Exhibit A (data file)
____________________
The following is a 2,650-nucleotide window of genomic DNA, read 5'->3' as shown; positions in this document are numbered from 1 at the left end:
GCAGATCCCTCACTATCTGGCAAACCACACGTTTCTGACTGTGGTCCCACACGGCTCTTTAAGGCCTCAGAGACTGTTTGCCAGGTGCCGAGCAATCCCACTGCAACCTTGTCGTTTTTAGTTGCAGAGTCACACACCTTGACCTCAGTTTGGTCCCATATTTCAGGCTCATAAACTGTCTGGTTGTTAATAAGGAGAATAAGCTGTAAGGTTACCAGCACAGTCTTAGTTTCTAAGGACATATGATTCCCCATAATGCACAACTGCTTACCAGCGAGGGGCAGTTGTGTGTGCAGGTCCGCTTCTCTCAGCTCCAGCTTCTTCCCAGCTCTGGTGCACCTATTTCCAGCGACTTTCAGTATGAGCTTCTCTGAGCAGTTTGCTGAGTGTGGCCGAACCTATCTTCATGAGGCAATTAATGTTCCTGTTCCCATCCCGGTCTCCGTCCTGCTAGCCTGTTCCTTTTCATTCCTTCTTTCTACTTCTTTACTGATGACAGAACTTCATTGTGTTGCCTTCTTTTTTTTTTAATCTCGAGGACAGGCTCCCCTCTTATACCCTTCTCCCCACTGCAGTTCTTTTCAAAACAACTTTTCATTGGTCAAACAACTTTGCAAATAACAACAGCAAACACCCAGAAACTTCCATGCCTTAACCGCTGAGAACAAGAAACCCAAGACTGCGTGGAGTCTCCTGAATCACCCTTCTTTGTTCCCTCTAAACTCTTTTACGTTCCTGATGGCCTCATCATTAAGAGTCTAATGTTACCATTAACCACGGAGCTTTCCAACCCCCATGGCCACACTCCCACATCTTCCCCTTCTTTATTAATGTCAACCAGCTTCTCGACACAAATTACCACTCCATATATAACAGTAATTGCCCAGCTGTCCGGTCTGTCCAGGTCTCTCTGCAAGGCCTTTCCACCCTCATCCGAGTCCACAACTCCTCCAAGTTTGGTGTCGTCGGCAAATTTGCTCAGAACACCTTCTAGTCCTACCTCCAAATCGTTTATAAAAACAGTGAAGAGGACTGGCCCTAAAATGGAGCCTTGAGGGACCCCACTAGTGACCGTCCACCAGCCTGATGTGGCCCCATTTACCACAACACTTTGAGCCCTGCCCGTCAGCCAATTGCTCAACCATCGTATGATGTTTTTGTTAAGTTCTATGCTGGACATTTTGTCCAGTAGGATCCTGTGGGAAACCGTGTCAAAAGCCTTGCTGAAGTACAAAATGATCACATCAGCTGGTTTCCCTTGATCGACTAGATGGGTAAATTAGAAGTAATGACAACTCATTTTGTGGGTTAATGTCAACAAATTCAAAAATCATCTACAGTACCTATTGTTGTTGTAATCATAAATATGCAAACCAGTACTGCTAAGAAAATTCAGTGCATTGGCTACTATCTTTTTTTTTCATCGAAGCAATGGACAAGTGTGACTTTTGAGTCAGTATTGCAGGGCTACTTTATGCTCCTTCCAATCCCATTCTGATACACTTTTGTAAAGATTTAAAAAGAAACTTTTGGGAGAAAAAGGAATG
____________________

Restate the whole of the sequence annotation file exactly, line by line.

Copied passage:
The following is a 2,650-nucleotide window of genomic DNA, read 5'->3' as shown; positions in this document are numbered from 1 at the left end:
GCAGATCCCTCACTATCTGGCAAACCACACGTTTCTGACTGTGGTCCCACACGGCTCTTTAAGGCCTCAGAGACTGTTTGCCAGGTGCCGAGCAATCCCACTGCAACCTTGTCGTTTTTAGTTGCAGAGTCACACACCTTGACCTCAGTTTGGTCCCATATTTCAGGCTCATAAACTGTCTGGTTGTTAATAAGGAGAATAAGCTGTAAGGTTACCAGCACAGTCTTAGTTTCTAAGGACATATGATTCCCCATAATGCACAACTGCTTACCAGCGAGGGGCAGTTGTGTGTGCAGGTCCGCTTCTCTCAGCTCCAGCTTCTTCCCAGCTCTGGTGCACCTATTTCCAGCGACTTTCAGTATGAGCTTCTCTGAGCAGTTTGCTGAGTGTGGCCGAACCTATCTTCATGAGGCAATTAATGTTCCTGTTCCCATCCCGGTCTCCGTCCTGCTAGCCTGTTCCTTTTCATTCCTTCTTTCTACTTCTTTACTGATGACAGAACTTCATTGTGTTGCCTTCTTTTTTTTTTAATCTCGAGGACAGGCTCCCCTCTTATACCCTTCTCCCCACTGCAGTTCTTTTCAAAACAACTTTTCATTGGTCAAACAACTTTGCAAATAACAACAGCAAACACCCAGAAACTTCCATGCCTTAACCGCTGAGAACAAGAAACCCAAGACTGCGTGGAGTCTCCTGAATCACCCTTCTTTGTTCCCTCTAAACTCTTTTACGTTCCTGATGGCCTCATCATTAAGAGTCTAATGTTACCATTAACCACGGAGCTTTCCAACCCCCATGGCCACACTCCCACATCTTCCCCTTCTTTATTAATGTCAACCAGCTTCTCGACACAAATTACCACTCCATATATAACAGTAATTGCCCAGCTGTCCGGTCTGTCCAGGTCTCTCTGCAAGGCCTTTCCACCCTCATCCGAGTCCACAACTCCTCCAAGTTTGGTGTCGTCGGCAAATTTGCTCAGAACACCTTCTAGTCCTACCTCCAAATCGTTTATAAAAACAGTGAAGAGGACTGGCCCTAAAATGGAGCCTTGAGGGACCCCACTAGTGACCGTCCACCAGCCTGATGTGGCCCCATTTACCACAACACTTTGAGCCCTGCCCGTCAGCCAATTGCTCAACCATCGTATGATGTTTTTGTTAAGTTCTATGCTGGACATTTTGTCCAGTAGGATCCTGTGGGAAACCGTGTCAAAAGCCTTGCTGAAGTACAAAATGATCACATCAGCTGGTTTCCCTTGATCGACTAGATGGGTAAATTAGAAGTAATGACAACTCATTTTGTGGGTTAATGTCAACAAATTCAAAAATCATCTACAGTACCTATTGTTGTTGTAATCATAAATATGCAAACCAGTACTGCTAAGAAAATTCAGTGCATTGGCTACTATCTTTTTTTTTCATCGAAGCAATGGACAAGTGTGACTTTTGAGTCAGTATTGCAGGGCTACTTTATGCTCCTTCCAATCCCATTCTGATACACTTTTGTAAAGATTTAAAAAGAAACTTTTGGGAGAAAAAGGAATG